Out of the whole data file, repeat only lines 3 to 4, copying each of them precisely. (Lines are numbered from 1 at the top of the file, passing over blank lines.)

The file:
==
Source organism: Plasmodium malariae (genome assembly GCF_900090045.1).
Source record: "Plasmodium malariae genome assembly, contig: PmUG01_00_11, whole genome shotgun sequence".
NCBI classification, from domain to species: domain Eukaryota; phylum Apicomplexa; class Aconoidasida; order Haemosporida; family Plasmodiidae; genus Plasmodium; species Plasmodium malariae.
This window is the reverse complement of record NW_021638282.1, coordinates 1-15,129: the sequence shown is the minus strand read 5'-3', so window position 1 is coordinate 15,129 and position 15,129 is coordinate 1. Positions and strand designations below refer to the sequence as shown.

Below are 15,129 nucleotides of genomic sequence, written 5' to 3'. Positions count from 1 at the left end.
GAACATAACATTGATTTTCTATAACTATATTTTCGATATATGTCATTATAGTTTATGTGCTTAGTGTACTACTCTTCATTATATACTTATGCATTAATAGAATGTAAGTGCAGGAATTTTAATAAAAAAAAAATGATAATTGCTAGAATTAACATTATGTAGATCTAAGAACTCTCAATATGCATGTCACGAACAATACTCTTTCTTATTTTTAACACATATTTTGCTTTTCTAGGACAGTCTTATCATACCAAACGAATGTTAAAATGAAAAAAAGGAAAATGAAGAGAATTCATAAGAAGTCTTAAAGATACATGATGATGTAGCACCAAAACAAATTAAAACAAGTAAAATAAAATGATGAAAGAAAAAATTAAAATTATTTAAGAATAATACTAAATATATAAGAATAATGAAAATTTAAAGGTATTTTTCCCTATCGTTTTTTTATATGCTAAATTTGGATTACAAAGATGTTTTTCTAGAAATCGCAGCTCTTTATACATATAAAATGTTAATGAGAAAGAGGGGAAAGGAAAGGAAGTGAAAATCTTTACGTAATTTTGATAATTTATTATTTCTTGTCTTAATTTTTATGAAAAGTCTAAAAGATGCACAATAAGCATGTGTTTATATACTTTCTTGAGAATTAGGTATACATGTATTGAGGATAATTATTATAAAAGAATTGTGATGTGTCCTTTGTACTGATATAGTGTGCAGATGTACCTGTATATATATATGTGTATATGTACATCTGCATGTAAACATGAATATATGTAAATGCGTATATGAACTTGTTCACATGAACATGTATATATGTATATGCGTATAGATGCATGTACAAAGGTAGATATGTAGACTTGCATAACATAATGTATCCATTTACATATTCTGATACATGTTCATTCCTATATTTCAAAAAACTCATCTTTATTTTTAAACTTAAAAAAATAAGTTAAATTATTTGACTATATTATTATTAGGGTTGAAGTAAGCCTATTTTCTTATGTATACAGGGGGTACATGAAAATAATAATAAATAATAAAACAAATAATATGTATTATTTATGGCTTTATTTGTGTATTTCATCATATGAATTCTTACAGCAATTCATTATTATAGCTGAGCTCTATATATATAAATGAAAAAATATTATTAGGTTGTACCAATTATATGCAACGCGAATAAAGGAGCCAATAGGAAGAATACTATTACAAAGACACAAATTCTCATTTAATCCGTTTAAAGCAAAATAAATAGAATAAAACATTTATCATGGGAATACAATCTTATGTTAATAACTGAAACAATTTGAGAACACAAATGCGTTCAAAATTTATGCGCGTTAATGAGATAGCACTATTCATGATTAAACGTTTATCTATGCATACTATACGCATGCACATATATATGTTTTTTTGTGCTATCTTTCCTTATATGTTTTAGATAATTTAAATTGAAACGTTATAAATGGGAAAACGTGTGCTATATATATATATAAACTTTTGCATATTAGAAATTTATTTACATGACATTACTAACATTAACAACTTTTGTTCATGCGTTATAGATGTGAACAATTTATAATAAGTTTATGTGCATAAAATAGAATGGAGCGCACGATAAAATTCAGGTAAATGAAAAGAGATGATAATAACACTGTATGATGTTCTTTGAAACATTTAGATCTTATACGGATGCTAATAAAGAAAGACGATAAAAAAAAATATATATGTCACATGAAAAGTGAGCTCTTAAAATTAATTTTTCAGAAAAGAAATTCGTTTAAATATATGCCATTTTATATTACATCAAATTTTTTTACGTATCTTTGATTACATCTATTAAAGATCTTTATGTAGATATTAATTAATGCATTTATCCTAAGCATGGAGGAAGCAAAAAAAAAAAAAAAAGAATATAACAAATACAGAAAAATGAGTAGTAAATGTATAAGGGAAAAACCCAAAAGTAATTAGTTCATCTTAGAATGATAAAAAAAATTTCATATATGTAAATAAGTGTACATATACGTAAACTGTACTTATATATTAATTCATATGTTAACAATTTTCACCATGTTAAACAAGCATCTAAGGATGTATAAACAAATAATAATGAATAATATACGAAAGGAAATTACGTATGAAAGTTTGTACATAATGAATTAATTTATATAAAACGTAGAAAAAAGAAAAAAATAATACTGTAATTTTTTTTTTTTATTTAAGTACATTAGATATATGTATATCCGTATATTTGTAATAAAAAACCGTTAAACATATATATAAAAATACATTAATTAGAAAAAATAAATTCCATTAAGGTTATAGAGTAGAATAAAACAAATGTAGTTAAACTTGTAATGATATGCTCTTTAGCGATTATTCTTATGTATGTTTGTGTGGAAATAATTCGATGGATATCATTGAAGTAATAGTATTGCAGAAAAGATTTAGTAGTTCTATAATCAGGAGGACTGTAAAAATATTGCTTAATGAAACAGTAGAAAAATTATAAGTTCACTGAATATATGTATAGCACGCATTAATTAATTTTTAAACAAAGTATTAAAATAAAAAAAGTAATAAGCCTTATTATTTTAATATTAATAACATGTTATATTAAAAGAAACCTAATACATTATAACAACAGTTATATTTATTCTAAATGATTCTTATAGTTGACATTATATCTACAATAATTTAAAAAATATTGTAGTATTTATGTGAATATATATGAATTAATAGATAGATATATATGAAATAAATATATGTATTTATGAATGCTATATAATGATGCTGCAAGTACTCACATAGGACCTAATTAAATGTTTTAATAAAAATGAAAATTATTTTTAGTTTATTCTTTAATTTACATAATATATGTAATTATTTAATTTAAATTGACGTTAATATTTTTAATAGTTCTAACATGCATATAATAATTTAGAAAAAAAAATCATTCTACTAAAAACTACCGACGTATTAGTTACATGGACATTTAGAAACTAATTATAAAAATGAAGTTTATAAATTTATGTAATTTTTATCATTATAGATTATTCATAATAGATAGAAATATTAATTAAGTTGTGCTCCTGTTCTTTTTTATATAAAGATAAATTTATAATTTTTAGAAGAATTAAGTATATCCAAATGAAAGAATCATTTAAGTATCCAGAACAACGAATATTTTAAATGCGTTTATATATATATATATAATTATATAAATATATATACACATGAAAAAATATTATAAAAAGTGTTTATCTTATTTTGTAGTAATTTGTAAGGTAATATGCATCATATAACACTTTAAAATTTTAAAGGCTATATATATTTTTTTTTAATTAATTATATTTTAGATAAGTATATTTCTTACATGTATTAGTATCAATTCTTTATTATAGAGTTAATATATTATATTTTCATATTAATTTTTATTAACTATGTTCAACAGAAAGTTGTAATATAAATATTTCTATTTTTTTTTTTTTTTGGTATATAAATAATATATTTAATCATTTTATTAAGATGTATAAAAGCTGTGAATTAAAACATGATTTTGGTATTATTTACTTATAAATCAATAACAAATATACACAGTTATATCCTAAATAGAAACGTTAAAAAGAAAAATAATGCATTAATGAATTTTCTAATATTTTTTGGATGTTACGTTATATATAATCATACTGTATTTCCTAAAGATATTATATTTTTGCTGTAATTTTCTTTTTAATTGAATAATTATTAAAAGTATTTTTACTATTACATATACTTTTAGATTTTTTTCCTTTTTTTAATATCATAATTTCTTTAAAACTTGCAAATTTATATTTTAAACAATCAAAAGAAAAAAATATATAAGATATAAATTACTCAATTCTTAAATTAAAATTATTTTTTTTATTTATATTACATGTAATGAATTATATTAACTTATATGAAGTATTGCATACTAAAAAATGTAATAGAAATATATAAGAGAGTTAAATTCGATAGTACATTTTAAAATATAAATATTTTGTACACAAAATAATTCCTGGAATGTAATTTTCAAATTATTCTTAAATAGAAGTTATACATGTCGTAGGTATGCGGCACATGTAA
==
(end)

NCBI classification, from domain to species: domain Eukaryota; phylum Apicomplexa; class Aconoidasida; order Haemosporida; family Plasmodiidae; genus Plasmodium; species Plasmodium malariae.
This window is the reverse complement of record NW_021638282.1, coordinates 1-15,129: the sequence shown is the minus strand read 5'-3', so window position 1 is coordinate 15,129 and position 15,129 is coordinate 1. Positions and strand designations below refer to the sequence as shown.